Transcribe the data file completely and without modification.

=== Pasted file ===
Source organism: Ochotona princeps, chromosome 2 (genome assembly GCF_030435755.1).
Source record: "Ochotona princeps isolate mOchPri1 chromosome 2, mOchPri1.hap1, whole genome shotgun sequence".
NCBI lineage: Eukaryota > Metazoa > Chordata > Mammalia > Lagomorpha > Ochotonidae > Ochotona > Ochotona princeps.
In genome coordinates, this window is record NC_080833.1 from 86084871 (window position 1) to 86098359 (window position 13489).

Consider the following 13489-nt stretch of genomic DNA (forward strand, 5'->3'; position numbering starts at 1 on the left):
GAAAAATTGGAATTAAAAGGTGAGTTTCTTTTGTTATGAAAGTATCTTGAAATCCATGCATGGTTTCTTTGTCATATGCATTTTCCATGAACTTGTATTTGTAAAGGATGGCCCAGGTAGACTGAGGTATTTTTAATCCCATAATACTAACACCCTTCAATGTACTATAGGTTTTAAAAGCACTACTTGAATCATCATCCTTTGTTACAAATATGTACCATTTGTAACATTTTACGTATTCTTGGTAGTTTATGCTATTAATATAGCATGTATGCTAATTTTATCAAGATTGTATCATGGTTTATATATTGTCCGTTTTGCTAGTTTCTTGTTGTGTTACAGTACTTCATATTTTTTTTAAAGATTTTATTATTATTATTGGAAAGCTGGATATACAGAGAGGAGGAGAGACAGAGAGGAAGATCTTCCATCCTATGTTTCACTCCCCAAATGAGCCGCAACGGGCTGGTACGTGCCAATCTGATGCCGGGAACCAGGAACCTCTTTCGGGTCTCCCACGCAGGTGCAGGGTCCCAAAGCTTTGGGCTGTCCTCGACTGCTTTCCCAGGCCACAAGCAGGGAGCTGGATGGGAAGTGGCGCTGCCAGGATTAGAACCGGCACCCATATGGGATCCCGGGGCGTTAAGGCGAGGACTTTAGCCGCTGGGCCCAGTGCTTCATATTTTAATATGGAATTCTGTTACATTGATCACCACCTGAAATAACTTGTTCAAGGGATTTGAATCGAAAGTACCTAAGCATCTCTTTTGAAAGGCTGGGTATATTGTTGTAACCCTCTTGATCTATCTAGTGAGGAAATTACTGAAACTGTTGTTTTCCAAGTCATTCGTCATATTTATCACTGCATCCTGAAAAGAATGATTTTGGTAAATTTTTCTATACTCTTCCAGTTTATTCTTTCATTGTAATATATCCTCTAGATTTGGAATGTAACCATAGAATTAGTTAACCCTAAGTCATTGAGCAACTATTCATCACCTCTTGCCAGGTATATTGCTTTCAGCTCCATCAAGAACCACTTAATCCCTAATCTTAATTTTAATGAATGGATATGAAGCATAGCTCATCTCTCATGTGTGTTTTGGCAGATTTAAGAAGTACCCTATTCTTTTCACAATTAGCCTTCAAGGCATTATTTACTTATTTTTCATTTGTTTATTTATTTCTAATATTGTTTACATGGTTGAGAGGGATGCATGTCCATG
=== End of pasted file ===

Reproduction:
Source organism: Ochotona princeps, chromosome 2 (genome assembly GCF_030435755.1).
Source record: "Ochotona princeps isolate mOchPri1 chromosome 2, mOchPri1.hap1, whole genome shotgun sequence".
NCBI lineage: Eukaryota > Metazoa > Chordata > Mammalia > Lagomorpha > Ochotonidae > Ochotona > Ochotona princeps.
In genome coordinates, this window is record NC_080833.1 from 86084871 (window position 1) to 86098359 (window position 13489).

Consider the following 13489-nt stretch of genomic DNA (forward strand, 5'->3'; position numbering starts at 1 on the left):
GAAAAATTGGAATTAAAAGGTGAGTTTCTTTTGTTATGAAAGTATCTTGAAATCCATGCATGGTTTCTTTGTCATATGCATTTTCCATGAACTTGTATTTGTAAAGGATGGCCCAGGTAGACTGAGGTATTTTTAATCCCATAATACTAACACCCTTCAATGTACTATAGGTTTTAAAAGCACTACTTGAATCATCATCCTTTGTTACAAATATGTACCATTTGTAACATTTTACGTATTCTTGGTAGTTTATGCTATTAATATAGCATGTATGCTAATTTTATCAAGATTGTATCATGGTTTATATATTGTCCGTTTTGCTAGTTTCTTGTTGTGTTACAGTACTTCATATTTTTTTTAAAGATTTTATTATTATTATTGGAAAGCTGGATATACAGAGAGGAGGAGAGACAGAGAGGAAGATCTTCCATCCTATGTTTCACTCCCCAAATGAGCCGCAACGGGCTGGTACGTGCCAATCTGATGCCGGGAACCAGGAACCTCTTTCGGGTCTCCCACGCAGGTGCAGGGTCCCAAAGCTTTGGGCTGTCCTCGACTGCTTTCCCAGGCCACAAGCAGGGAGCTGGATGGGAAGTGGCGCTGCCAGGATTAGAACCGGCACCCATATGGGATCCCGGGGCGTTAAGGCGAGGACTTTAGCCGCTGGGCCCAGTGCTTCATATTTTAATATGGAATTCTGTTACATTGATCACCACCTGAAATAACTTGTTCAAGGGATTTGAATCGAAAGTACCTAAGCATCTCTTTTGAAAGGCTGGGTATATTGTTGTAACCCTCTTGATCTATCTAGTGAGGAAATTACTGAAACTGTTGTTTTCCAAGTCATTCGTCATATTTATCACTGCATCCTGAAAAGAATGATTTTGGTAAATTTTTCTATACTCTTCCAGTTTATTCTTTCATTGTAATATATCCTCTAGATTTGGAATGTAACCATAGAATTAGTTAACCCTAAGTCATTGAGCAACTATTCATCACCTCTTGCCAGGTATATTGCTTTCAGCTCCATCAAGAACCACTTAATCCCTAATCTTAATTTTAATGAATGGATATGAAGCATAGCTCATCTCTCATGTGTGTTTTGGCAGATTTAAGAAGTACCCTATTCTTTTCACAATTAGCCTTCAAGGCATTATTTACTTATTTTTCATTTGTTTATTTATTTCTAATATTGTTTACATGGTTGAGAGGGATGCATGTCCATG